LONDON: Hundreds of thousands of mourners lined the streets of London on Monday to honor and say farewell to Queen Elizabeth II, whose seven-decade reign meant she had been a constant throughout the lives of most people in the UK.
Her funeral service took place at Westminster Abbey, where members of the British royal family were joined by heads of state, politicians and other VIPs. Later, she was laid to rest at Windsor Castle.
Some of the people who gathered in the streets to watch her funeral procession pass by, and pay their last respects as the Queen made her final journey, shared with Arab News their own personal tributes to her, along with their thoughts on her successor, King Charles III, and the future of the monarchy.
“In my personal opinion, there will never be another monarch like the Queen because she’d been around for, I think, everybody’s lives because she served for so long. I think everyone will miss her,” said Craig Bell, a retired British Army officer who served with the Scots Guards.
He had come with colleagues to pay their respects and was amazed to see how many people had turned out for the historic event, which he said showed how important the Queen was to the British people.
Bell, who was drum major in his regiment and now works as a prison officer, said he met the Queen four times while serving in the army and that speaking to her “was like speaking to your grandma.”
She had a good understanding of people, he added, and was “really, really down to earth. She loved soldiers — her whole life she had loads and loads of time for people. I’ll miss her a lot.”
Looking to the future, he said: “Britain and the monarchy has become more diverse so I think, going forward, it will probably be a whole lot different in the future.”
Val Floyd, whose journey with a friend to London from Cornwall in southwestern England took almost six hours, was just two years old when the Queen took the throne. She said wanted to be part of the pomp and circumstance of the funeral and experience the atmosphere.
“She’s been like a mother figure and keeping the whole country stable,” she said. “That’s how I feel about her and I just wanted to be here to feel the atmosphere, which was electrifying; it was fantastic.
“I’m hoping the new king will be almost as good as the old queen. She was fantastic (and) I just think he’s done such a good job so far, because losing your mother and just dealing with everything he’s had to deal with, it’s been amazing, so I’m hoping that he’s going to make a good king.”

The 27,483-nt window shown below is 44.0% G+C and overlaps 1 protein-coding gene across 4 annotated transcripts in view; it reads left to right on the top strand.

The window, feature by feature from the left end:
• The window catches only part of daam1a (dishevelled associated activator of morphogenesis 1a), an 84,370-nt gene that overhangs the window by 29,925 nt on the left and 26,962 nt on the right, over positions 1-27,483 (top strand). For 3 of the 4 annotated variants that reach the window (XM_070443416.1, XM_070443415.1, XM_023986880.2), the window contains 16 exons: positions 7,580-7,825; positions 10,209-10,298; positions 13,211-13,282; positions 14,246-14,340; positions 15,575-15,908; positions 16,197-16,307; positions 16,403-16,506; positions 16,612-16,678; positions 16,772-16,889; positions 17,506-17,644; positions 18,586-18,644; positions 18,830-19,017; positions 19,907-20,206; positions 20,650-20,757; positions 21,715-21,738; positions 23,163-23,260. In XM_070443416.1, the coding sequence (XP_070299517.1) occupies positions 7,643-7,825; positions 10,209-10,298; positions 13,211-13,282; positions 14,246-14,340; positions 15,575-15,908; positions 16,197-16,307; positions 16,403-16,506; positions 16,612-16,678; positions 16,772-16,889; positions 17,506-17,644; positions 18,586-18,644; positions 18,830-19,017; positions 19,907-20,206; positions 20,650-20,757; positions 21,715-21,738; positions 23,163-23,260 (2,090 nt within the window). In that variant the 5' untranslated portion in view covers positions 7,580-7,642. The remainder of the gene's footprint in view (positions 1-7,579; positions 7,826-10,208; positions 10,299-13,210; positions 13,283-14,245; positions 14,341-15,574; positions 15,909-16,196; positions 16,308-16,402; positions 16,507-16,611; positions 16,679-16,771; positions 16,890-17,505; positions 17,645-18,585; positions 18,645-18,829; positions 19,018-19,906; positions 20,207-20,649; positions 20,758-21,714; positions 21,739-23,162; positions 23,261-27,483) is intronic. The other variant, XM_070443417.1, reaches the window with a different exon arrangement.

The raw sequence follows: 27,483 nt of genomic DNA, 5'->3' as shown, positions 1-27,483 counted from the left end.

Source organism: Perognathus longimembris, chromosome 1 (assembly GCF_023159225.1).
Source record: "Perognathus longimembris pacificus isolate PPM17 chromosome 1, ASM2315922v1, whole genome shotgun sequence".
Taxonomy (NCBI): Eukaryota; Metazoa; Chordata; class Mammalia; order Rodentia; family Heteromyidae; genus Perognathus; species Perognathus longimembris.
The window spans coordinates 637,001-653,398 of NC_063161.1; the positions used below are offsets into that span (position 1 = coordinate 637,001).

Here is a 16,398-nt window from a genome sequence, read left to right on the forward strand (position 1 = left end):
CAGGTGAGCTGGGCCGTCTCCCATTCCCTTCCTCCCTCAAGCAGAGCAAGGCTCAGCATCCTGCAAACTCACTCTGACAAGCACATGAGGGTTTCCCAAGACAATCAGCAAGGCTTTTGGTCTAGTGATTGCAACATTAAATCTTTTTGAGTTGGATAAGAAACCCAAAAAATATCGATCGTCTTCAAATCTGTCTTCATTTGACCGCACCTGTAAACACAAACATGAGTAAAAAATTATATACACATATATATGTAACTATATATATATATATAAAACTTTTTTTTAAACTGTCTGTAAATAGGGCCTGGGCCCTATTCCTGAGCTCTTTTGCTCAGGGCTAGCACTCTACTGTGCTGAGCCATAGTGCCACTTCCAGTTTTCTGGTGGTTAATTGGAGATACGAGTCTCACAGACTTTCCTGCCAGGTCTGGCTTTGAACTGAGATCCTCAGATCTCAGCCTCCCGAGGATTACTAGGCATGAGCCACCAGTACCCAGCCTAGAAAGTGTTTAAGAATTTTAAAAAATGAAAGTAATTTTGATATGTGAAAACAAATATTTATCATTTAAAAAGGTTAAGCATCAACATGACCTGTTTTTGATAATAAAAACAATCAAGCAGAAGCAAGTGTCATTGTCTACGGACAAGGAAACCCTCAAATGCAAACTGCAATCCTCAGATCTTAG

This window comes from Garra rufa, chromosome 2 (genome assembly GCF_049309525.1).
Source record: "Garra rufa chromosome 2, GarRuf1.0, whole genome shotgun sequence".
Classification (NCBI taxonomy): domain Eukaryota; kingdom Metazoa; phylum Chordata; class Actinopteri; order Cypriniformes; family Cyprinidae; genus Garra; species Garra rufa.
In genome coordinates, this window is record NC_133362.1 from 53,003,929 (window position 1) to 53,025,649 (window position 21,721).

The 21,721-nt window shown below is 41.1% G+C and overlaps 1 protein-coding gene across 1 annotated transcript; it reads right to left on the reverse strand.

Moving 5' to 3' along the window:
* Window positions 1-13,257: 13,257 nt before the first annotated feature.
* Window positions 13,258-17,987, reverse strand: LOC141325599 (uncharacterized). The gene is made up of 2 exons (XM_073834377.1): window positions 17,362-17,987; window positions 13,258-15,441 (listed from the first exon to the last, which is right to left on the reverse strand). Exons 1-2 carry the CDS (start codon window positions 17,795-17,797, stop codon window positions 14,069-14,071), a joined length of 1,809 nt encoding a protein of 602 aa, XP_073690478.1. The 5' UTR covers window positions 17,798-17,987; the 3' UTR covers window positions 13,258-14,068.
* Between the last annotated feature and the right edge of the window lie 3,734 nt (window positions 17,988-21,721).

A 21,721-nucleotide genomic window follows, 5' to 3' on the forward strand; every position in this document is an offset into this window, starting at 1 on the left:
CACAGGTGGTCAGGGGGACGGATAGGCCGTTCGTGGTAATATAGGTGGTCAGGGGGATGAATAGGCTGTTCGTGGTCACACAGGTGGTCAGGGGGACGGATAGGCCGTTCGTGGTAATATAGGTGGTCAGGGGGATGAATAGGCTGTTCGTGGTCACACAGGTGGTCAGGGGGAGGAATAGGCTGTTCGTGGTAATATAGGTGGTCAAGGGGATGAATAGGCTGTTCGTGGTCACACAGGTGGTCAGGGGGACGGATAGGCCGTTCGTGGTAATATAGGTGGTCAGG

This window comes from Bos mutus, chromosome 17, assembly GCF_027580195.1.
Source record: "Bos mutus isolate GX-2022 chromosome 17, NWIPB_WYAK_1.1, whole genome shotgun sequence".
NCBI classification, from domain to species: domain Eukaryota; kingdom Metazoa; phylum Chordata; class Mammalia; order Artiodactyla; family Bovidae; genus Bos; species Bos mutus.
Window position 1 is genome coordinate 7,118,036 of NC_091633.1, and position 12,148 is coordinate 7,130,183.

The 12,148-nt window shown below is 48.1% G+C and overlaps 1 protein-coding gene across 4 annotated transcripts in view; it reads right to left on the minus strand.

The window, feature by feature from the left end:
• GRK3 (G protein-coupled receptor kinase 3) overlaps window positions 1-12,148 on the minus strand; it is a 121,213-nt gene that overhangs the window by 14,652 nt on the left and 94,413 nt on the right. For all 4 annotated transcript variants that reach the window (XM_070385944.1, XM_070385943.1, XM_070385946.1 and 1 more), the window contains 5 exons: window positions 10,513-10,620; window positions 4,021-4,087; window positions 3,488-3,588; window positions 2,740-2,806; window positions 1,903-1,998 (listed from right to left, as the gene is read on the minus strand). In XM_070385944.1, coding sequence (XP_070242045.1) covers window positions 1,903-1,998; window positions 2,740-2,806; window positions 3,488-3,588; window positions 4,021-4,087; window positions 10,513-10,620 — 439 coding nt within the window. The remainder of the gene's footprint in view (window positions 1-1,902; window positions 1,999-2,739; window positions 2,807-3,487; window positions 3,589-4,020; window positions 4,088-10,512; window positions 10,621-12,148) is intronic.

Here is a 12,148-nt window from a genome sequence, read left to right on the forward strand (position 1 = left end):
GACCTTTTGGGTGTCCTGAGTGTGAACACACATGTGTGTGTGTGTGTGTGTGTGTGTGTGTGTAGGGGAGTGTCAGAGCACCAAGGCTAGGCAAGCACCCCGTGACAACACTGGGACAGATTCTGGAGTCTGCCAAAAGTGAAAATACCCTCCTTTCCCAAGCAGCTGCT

Farzana Khan, who was born and raised in London but whose family is of Pakistani origin, said she took part in many commemorative events that took place during the 10-day official mourning period that followed the death of the Queen on Sept. 8.
“She’s such a constant in our lives,” she said. “She’s a fantastic role model and we’ve had a feminine reign in our country for so long, so I felt compelled (to come) and I brought my children and friends down to give her the big farewell and let the family know, as well, that we’re here to support them for the future.”
Khan described the queen as a quiet and humble person but said King Charles has “got a little bit of a personality, some serious issues he cares about, like the environment.” She is optimistic and has “positive vibes” about his reign, despite the fact that he takes the throne at the relatively old age of 73, she added.
Rose Afshar, who is originally from Malaysia but has lived in the UK for many years, said she queued for nine hours to pay her respects when the Queen was lying in state at Westminster Hall, and waited a further five hours to see the coffin as it passed through the streets of the capital.
“It was magnificent, the place, the atmosphere, and I’m really thankful that we managed to get inside and we did our prayers for her,” she said. “I’m also thankful to her for making this country a very stable and prosperous country, from when she (became) queen until now.
“Also the policies of her governments have made it possible for those of us who are not born British, not born English, to be able to study here, settle here and make a good income in this country.”
Afshar said that when she was 10 years old, her grandmother, who was a royalist, showed her a picture of the Queen and she was mesmerized by her beauty and huge, shimmering crown, covered in diamonds, she wore. She said she asked whether she might go to England one day and her grandmother replied that the only way it would happen was if she studied very hard.
“I think, in the back of my mind, that made me study really hard and eventually, at the age of 16 or 17, I got a scholarship, came to England, did my A levels, went to university and then settled here — so, in a way, she (the Queen) was an inspiration to many of us girls,” Afshar said.
Burcu Salman, who moved from Istanbul to London two months ago, was keen to be part of such a special and historic moment.
“Many people came from all over the world (and) we are lucky to witness these moments,” Salman said. “I will never forget this day. Rest in peace Queen Elizabeth.”